The ten National Privacy Principles (NPPs) contained in schedule 3 of the Privacy Act 1988 (Privacy Act) regulate how large businesses, all health service providers and some small businesses and non-government organisations handle individuals’ personal information.
The NPPs cover the collection, use, disclosure and storage of personal information. They also allow individuals to access that information and have it corrected if it is wrong.
The NPPs generally apply to private sector organisations with an annual turnover of $3 million or more. In addition, in some instances the NPPs will apply to private sector organisations with an annual turnover of less than $3 million. More information is available on the Privacy Topics — Business page.
Below is a summary of the NPPs. For more detail, see the full text of the NPPs. Additional information and guidance on the interpretation of the NPPs can be found in the Guidelines to the National Privacy Principles.
The NPPs will be replaced by the Australian Privacy Principles (APPs) on 12 March 2014. More information on the APPs can be found on the law reform page.
NPP 1: collection
Describes what an organisation should do when collecting personal information, including what they can collect, collecting from third parties and, generally, what they should tell individuals about the collection.
NPP 2: use and disclosure
Outlines how organisations may use and disclose individuals' personal information. If certain conditions are met, an organisation does not always need an individual's consent to use and disclose personal information. There are also rules about direct marketing.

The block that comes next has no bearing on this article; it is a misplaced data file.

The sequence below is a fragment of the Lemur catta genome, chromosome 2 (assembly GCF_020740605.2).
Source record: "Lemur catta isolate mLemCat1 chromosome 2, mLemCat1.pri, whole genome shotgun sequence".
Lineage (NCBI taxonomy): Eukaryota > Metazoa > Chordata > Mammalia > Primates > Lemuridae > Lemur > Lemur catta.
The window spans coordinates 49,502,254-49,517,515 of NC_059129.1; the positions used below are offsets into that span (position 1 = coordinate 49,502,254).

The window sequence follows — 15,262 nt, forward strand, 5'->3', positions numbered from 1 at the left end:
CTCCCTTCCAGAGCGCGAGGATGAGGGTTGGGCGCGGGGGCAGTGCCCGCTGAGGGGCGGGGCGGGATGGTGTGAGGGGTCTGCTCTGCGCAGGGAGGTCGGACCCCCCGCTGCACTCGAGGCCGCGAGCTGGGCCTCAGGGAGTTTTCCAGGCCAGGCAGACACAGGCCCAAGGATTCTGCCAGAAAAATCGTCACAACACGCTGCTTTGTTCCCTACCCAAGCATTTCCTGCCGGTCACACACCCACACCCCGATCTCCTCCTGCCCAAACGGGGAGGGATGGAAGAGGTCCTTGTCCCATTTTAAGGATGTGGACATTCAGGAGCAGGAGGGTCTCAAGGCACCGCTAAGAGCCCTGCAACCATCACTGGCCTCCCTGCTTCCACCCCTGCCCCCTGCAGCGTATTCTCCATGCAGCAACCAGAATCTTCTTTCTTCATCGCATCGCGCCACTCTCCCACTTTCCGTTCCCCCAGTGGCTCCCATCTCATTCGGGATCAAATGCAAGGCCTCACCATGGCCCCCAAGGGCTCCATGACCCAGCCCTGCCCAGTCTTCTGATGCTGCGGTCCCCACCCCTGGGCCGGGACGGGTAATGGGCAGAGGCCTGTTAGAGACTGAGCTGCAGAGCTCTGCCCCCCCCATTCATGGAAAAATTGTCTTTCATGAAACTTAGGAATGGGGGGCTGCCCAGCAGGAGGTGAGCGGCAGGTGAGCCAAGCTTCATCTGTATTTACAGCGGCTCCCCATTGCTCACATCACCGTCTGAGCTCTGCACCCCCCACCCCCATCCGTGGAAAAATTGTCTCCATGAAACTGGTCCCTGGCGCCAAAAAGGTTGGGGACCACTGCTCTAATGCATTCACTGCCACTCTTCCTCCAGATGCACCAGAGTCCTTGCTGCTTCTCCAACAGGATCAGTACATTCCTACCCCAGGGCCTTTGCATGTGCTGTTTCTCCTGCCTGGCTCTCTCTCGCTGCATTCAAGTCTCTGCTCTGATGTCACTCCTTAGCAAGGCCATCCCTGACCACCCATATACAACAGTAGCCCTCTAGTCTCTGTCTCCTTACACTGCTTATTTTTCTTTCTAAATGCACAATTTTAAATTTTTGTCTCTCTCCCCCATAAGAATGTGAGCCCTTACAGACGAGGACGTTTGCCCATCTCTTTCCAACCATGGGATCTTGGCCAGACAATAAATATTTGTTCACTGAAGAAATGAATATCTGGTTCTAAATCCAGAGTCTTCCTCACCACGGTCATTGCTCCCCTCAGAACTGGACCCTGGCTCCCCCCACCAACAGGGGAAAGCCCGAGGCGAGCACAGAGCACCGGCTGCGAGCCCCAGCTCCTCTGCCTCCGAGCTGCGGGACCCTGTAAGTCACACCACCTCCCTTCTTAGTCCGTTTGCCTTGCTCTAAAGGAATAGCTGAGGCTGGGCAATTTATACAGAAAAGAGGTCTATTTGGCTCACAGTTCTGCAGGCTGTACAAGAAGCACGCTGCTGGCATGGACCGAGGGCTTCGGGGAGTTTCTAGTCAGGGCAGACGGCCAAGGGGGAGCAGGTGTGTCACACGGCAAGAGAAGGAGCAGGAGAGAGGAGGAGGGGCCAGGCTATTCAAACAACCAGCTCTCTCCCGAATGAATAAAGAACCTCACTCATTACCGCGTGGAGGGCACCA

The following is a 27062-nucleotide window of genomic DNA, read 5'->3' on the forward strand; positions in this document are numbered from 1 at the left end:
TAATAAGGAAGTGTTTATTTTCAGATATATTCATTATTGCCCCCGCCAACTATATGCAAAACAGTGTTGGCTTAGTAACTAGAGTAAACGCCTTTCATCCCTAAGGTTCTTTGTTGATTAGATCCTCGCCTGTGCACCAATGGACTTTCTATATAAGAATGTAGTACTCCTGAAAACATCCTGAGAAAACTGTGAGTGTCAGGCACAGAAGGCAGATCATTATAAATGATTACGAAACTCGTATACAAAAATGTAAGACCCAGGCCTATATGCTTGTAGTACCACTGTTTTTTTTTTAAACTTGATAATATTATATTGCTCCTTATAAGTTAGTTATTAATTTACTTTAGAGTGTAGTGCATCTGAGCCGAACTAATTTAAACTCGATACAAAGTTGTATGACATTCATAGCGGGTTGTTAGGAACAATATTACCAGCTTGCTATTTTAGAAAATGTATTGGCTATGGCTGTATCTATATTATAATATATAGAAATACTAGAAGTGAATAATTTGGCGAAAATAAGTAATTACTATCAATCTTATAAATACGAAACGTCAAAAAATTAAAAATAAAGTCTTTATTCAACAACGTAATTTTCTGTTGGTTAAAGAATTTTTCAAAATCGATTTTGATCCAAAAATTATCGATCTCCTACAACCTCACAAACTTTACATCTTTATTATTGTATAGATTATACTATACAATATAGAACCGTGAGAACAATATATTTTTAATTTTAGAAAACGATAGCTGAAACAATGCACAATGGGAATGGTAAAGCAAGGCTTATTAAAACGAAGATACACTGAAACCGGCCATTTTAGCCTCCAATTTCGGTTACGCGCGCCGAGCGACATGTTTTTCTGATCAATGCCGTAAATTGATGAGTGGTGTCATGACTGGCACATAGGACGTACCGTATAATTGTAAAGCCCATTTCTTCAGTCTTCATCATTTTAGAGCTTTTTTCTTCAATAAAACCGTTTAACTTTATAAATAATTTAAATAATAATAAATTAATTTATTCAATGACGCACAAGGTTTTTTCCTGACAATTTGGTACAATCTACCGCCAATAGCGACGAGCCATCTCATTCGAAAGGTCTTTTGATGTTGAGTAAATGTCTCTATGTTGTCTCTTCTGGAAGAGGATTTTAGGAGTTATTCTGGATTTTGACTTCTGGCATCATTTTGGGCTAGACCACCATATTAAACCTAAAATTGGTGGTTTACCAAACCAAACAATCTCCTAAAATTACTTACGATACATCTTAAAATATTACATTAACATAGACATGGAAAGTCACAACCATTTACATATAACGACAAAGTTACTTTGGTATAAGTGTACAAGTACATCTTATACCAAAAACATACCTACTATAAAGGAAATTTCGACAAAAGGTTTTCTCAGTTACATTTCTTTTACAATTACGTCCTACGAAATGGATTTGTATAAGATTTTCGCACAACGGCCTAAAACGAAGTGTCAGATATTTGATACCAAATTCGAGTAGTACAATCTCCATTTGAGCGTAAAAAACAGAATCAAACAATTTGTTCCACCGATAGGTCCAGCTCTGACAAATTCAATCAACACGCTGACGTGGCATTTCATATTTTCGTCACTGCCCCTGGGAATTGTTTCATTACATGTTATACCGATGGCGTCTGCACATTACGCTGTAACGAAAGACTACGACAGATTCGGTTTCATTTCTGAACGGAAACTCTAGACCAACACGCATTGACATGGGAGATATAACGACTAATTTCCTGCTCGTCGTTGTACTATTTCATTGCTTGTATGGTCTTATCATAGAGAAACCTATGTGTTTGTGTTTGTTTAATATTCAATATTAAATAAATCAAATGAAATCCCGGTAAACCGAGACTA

NPPs 3–4: information quality and security
An organisation must take steps to ensure the personal information it holds is accurate and up-to-date, and is kept secure from unauthorised use or access.
NPP 5: openness
An organisation must have a policy on how it manages personal information, and make it available to anyone who asks for it.
NPP 6: access and correction
Gives individuals a general right of access to their personal information, and the right to have that information corrected if it is inaccurate, incomplete or out-of-date.
NPP 7: identifiers
Generally prevents an organisation from adopting an Australian Government identifier for an individual (eg Medicare numbers) as its own.
NPP 8: anonymity
Where possible, organisations must give individuals the opportunity to do business with them without the individual having to identify themselves.
NPP 9: transborder data flows
Outlines how organisations should protect personal information that they transfer outside Australia.
NPP 10: sensitive information
Sensitive information includes information relating to health, racial or ethnic background, or criminal records. Higher standards apply to the handling of sensitive information.